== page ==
• Consumers may not care about Messenger, WhatsApp and Instagram integration, but it's attractive for businesses — particularly small businesses — trying to reach customers.
  • Zuckerberg said on last quarter's earnings call that creating a new buying experience, where users have a more direct relationship with sellers, is a "very big" opportunity for Facebook.

Be smart: The more information users exchange behind encrypted doors, the less data Facebook has to target ads.

  • Facebook's efforts to increase commerce and payment interactions on its platform could suggest the company is looking to replace ad revenue it might lose in the future.
  • But the company has said that it doesn't want to become a payment processor, since that imposes a lot of red tape. (This position could change, of course.)
  • Facebook's $40 billion advertising business today centers around targeted ads next to News Feed posts. That business isn't going anywhere any time soon, and it's hard to imagine Facebook has any long-term interest in ditching the open social network that has been its cash cow for so long.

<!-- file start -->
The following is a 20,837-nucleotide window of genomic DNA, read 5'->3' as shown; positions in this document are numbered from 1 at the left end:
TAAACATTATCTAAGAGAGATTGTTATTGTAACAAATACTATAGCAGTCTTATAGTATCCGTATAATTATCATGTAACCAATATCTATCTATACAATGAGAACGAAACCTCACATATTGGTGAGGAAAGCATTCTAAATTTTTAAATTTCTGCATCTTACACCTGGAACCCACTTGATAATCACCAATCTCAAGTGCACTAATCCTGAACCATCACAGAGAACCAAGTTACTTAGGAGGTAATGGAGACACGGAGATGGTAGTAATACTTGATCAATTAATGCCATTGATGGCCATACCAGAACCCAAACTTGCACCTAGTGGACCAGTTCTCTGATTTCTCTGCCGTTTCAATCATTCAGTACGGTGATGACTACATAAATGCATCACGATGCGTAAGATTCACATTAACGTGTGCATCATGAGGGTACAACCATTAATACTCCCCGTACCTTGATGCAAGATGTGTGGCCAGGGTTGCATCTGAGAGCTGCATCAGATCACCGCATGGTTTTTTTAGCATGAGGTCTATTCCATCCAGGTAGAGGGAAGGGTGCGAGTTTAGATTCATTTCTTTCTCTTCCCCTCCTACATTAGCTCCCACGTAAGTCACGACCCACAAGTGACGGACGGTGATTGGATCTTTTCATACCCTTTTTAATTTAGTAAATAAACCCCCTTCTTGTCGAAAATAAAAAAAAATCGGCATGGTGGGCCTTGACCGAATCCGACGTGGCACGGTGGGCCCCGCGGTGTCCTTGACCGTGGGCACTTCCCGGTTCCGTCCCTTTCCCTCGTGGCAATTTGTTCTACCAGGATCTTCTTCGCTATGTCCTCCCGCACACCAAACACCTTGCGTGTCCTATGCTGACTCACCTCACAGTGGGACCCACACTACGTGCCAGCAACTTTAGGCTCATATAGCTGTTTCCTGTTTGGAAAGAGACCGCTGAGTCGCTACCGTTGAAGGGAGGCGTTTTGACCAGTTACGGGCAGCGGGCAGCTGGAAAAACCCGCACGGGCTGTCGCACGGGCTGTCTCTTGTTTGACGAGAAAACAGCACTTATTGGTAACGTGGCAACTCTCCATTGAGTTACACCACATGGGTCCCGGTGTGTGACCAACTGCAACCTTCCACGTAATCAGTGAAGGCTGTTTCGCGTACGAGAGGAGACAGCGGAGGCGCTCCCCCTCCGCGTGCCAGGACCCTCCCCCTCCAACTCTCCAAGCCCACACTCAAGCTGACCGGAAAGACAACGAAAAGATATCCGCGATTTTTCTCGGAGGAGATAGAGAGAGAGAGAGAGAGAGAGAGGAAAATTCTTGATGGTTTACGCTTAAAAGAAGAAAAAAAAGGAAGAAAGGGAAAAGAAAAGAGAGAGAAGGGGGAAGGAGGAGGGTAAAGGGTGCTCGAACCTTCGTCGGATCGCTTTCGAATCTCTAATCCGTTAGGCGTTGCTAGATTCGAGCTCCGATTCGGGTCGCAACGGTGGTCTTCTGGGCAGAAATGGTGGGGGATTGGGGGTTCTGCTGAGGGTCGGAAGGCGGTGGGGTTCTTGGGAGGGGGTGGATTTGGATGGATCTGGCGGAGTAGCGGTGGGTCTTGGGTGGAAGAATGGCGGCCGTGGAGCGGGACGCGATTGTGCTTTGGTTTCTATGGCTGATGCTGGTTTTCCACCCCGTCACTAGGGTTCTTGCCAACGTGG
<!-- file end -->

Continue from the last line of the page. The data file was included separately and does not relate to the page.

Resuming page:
Go deeper

FAA clears more planes after 5G fears

Photo: David McNew/Getty Images

The Federal Aviation Administration said Thursday it had approved nearly 80% of the U.S. commercial fleet to perform low-visibility landings at airports with new 5G services after fears of signal interference limited 5G rollout.

Why it matters: The FAA approvals will help provide more certainty after the agency raised fears that 5G signals could reduce the accuracy of certain equipment, known as radio altimeters, that helps planes land and take off in inclement weather.

Dan Primack, author of Pro Rata
3 hours ago - Economy & Business

Peloton stock tanks on report of production halt

Illustration: Aïda Amer/Axios

Peloton stock fell by as much as 25% on Thursday, following a CNBC report that the connected fitness company will temporarily halt production on its bikes and treadmills.

Why it matters: Peloton is viewed by many as a proxy for consumer behavior in the pandemic era, as its popularity surged when gyms closed and people wanted to exercise at home.

Updated 3 hours ago - Politics & Policy

Omicron dashboard

Illustration: Brendan Lynch/Axios

  1. Health: Omicron pushes COVID deaths toward 2,000 per day — The pandemic-proof health care giant.
  2. Vaccines: No evidence that healthy children, teens need boosters, WHO says — Starbucks drops worker vaccine or test requirement after SCOTUS ruling — Kids' COVID vaccination rates are particularly low in rural America.
  3. Politics: Biden concedes U.S. should have done more testing — Arizona says it "will not be intimidated" by Biden on anti-mask school policies.
  4. World: American Airlines flight to London forced to turn around over mask dispute — WHO: COVID health emergency could end this year — Greece imposes vaccine mandate for people 60 and older.
  5. Variant tracker